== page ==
Another Step in San Jose’s Quest for Major League Baseball

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Another Step in San Jose’s Quest for Major League Baseball
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Oakland A's fans in 2012. (Photo courtesy of flickr.com/photos/7292738@N06.)

The city of San Jose is at the heart of Silicon Valley. It has nearly everything a world-class metropolis could want, except for a professional baseball franchise. The Oakland Athletics' plan to build a new stadium has had more twists and turns than a maze. The blue ribbon committee appointed by Major League Baseball Commissioner Bud Selig has accomplished little over the past four years. The patience of San Jose, as well as that of the A's, is wearing thin. Numerous different strategies have been considered, but so far, none have been successful in netting San Jose its ultimate goal: the Oakland Athletics.

Obstacles to the Move

The Oakland A's have long wished to move to San Jose, where the burgeoning tech market could likely support a second professional franchise after the NHL's San Jose Sharks. The primary issue is the San Francisco Giants' territorial rights. While searching for a site for a new stadium in the early 1990s, the Oakland Athletics gifted the majority of the Bay's rights to the Giants, including the South Bay.

The Giants have been reluctant to return said territorial rights to the A's, so far preventing them from moving to San Jose. Major League Baseball is still debating whether or not to override the Giants' territorial rights and turn them over to the A's. The City of San Jose has publicly welcomed the A's, but the Giants have threatened litigation against the city of San Jose to prevent a potential A's move.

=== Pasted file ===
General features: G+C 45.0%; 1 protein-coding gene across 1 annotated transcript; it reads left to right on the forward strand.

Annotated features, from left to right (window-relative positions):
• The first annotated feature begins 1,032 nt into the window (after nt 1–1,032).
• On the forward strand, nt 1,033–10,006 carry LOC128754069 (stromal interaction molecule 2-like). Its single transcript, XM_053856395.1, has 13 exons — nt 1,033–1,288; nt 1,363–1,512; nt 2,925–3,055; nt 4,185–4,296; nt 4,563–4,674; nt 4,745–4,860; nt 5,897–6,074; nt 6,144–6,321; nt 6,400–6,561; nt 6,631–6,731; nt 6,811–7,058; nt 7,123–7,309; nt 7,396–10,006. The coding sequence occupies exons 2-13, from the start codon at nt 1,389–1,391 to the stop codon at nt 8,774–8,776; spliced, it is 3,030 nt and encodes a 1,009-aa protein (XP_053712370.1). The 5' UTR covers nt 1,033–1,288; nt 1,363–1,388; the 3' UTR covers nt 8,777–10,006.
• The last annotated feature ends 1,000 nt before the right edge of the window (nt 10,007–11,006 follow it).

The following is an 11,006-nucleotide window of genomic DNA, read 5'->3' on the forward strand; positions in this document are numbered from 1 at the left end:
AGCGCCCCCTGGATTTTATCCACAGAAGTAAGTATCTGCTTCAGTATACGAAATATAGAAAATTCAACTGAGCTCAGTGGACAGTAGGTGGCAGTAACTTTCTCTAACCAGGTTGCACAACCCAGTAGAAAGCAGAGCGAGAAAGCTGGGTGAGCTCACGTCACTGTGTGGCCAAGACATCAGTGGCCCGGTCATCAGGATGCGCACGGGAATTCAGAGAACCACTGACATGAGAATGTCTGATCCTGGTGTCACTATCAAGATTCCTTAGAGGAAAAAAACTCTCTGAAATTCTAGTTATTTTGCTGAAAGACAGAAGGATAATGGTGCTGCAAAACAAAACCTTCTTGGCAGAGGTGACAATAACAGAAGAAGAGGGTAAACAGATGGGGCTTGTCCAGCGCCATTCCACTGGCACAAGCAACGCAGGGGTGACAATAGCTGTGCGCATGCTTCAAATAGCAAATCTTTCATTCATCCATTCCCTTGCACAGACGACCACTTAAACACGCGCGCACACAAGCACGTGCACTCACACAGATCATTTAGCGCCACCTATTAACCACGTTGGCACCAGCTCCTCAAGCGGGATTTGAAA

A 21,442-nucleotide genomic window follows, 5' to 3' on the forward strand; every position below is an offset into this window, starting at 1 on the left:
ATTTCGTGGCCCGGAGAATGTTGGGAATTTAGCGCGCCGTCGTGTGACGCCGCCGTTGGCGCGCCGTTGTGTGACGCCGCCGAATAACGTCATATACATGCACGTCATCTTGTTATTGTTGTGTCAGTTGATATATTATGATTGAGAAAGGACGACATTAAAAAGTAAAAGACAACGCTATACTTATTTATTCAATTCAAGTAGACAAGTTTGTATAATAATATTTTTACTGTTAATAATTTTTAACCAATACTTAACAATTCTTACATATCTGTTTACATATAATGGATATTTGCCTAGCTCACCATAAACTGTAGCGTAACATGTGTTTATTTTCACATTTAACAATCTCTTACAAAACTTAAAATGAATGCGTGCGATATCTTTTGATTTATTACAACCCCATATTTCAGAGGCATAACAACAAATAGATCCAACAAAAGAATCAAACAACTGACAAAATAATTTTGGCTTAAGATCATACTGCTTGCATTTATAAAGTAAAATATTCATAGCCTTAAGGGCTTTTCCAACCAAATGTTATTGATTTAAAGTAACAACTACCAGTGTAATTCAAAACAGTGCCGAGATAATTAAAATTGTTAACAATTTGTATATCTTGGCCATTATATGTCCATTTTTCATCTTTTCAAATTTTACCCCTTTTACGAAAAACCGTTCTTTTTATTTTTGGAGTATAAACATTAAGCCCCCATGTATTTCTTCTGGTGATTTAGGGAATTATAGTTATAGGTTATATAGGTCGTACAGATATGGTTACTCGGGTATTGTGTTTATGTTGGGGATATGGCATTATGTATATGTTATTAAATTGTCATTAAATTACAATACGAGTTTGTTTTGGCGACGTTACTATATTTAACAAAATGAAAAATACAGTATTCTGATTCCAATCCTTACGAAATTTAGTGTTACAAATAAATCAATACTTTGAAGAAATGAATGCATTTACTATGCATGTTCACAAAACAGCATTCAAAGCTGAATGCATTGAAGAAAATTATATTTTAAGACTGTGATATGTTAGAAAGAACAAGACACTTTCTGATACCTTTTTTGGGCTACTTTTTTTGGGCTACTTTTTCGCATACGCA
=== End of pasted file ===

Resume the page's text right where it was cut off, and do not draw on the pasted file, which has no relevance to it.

Attempts at Solutions

There doesn't appear to be an easy solution to the problem that revolves around San Jose, the Giants, and the A's. The Giants legally have rights to San Jose; however, Major League Baseball could give those rights back to the A's. The A's want a stadium somewhere, and Major League Baseball has taken nearly four years analyzing the problem with no definite solution. Baseball did recently release a report that theoretically mapped out the A's potential road to a San Jose relocation, but sources within Major League Baseball are either unable or unwilling to discuss it in any detail, and it would still require the Giants to yield their territorial rights.

San Jose Could Take Action

With much back and forth but little action over the past four years, San Jose City Council member Sam Liccardo has a plan to force the issue. His bold plan is to the flip the script and sue the San Francisco Giants. The gist of a potential lawsuit would claim the Giants' continued opposition to the A's in San Jose is preventing the city from earning significant revenues. In Liccardo's words, "The fiscal benefit of a downtown San Jose ballpark -- and this is in conservative terms, with just the property taxes generated and the money that would go to public schools and to the county -- exceeds $30 million over 30 years. And any antitrust suit that the city might bring could mean treble damages." A potential win by the city of San Jose could find the Giants liable for more than $90 million.

The City of San Jose has done everything possible to facilitate a potential move for the Oakland A's but will need some good will and good luck to get it done. If that doesn't do it, perhaps litigation is the only answer.

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